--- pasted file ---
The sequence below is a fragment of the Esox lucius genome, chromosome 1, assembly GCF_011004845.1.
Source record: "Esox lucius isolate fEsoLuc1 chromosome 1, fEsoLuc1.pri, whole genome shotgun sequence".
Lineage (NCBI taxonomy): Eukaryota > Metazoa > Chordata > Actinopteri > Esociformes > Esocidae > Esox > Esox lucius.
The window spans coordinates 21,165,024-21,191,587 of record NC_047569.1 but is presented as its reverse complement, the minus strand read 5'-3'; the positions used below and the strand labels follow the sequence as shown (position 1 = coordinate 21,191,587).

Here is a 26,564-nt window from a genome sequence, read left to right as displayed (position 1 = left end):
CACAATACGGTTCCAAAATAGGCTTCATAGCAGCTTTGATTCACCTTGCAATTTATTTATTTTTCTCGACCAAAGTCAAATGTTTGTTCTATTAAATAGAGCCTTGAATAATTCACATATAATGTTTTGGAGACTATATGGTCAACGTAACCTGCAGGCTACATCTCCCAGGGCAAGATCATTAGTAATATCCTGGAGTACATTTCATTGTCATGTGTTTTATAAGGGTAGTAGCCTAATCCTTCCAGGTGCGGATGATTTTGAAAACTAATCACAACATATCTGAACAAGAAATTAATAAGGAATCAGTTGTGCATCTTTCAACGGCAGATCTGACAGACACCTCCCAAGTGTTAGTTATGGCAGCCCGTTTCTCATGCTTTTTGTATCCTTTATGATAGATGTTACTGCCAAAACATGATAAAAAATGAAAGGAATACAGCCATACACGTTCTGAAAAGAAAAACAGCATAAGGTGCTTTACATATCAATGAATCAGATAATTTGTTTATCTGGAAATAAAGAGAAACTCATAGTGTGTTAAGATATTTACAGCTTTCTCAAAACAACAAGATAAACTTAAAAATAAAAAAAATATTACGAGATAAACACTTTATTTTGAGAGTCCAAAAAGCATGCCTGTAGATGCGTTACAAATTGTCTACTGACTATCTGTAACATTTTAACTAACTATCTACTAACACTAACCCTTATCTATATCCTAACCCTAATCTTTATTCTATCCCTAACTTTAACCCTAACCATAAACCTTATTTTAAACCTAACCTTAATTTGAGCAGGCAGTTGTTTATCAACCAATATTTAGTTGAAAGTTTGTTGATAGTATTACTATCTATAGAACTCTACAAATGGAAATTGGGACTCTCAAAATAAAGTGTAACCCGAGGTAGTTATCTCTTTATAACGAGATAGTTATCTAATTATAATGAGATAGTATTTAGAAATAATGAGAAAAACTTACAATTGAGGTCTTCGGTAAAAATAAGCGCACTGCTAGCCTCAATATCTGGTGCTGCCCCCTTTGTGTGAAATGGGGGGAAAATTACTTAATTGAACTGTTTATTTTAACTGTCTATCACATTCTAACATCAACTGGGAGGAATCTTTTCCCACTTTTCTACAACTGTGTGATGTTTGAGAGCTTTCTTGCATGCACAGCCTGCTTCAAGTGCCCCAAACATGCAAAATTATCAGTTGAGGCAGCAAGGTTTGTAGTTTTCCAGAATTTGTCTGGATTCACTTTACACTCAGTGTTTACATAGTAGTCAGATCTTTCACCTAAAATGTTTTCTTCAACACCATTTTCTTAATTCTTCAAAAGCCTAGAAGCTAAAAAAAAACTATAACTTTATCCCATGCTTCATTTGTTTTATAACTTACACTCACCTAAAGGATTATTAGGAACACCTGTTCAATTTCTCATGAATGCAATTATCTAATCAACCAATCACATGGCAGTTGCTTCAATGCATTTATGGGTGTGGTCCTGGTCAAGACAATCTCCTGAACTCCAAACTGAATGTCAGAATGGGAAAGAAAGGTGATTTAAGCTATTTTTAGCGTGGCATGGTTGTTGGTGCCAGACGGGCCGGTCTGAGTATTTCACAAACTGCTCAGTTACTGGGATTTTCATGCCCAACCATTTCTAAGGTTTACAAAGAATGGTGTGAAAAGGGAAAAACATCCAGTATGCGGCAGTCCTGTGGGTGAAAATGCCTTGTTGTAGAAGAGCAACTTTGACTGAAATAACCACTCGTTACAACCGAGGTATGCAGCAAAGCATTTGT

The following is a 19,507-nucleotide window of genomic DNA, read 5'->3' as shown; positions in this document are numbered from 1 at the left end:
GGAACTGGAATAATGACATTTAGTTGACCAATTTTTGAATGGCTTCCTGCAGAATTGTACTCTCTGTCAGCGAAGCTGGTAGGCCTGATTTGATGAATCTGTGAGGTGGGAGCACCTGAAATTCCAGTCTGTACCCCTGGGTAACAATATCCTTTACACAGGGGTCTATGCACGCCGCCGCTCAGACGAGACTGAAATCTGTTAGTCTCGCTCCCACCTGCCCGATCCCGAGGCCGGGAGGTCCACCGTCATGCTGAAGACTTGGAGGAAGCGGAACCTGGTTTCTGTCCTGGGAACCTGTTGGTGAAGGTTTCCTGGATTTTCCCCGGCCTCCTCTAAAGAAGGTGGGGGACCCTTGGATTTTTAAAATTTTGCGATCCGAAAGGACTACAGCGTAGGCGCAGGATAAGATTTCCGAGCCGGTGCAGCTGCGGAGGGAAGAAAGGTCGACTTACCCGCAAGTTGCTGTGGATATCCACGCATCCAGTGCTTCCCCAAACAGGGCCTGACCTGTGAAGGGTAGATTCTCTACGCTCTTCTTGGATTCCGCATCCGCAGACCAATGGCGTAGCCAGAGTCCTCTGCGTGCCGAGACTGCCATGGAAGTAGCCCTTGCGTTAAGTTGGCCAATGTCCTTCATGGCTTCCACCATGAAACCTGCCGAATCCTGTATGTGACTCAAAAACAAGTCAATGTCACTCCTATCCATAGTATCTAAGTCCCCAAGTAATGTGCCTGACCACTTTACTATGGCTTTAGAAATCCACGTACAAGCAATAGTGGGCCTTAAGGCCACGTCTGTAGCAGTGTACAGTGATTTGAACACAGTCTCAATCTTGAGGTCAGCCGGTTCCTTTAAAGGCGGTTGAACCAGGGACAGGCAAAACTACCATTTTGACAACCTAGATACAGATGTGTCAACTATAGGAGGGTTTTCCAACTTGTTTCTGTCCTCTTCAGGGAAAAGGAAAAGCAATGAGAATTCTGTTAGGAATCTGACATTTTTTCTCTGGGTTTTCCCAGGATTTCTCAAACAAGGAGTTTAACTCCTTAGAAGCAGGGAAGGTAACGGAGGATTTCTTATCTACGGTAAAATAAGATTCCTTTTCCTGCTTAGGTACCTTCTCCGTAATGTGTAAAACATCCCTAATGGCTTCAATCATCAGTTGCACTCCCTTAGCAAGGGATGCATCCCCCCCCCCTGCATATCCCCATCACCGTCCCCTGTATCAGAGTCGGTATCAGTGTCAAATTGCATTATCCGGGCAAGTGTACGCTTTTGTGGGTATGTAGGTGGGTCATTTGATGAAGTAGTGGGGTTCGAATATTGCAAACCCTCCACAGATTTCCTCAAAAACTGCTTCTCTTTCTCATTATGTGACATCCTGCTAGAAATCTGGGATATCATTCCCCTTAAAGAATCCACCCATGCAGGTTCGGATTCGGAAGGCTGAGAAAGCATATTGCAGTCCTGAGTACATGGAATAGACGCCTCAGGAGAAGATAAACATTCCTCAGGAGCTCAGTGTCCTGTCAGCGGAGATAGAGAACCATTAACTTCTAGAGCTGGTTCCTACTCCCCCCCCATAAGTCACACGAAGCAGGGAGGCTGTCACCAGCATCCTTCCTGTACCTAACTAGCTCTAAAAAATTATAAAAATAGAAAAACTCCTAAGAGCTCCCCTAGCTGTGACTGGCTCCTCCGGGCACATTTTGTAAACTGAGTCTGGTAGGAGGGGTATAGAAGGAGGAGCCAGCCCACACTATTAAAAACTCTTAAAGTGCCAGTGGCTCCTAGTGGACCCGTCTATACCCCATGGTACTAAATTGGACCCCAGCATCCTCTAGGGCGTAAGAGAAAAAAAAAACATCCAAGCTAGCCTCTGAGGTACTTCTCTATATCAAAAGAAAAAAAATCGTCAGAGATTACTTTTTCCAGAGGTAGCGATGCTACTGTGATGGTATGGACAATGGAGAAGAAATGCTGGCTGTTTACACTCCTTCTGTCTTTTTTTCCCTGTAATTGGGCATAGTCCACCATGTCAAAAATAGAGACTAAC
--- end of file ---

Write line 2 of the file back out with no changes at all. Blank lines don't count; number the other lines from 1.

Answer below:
Source record: "Esox lucius isolate fEsoLuc1 chromosome 1, fEsoLuc1.pri, whole genome shotgun sequence".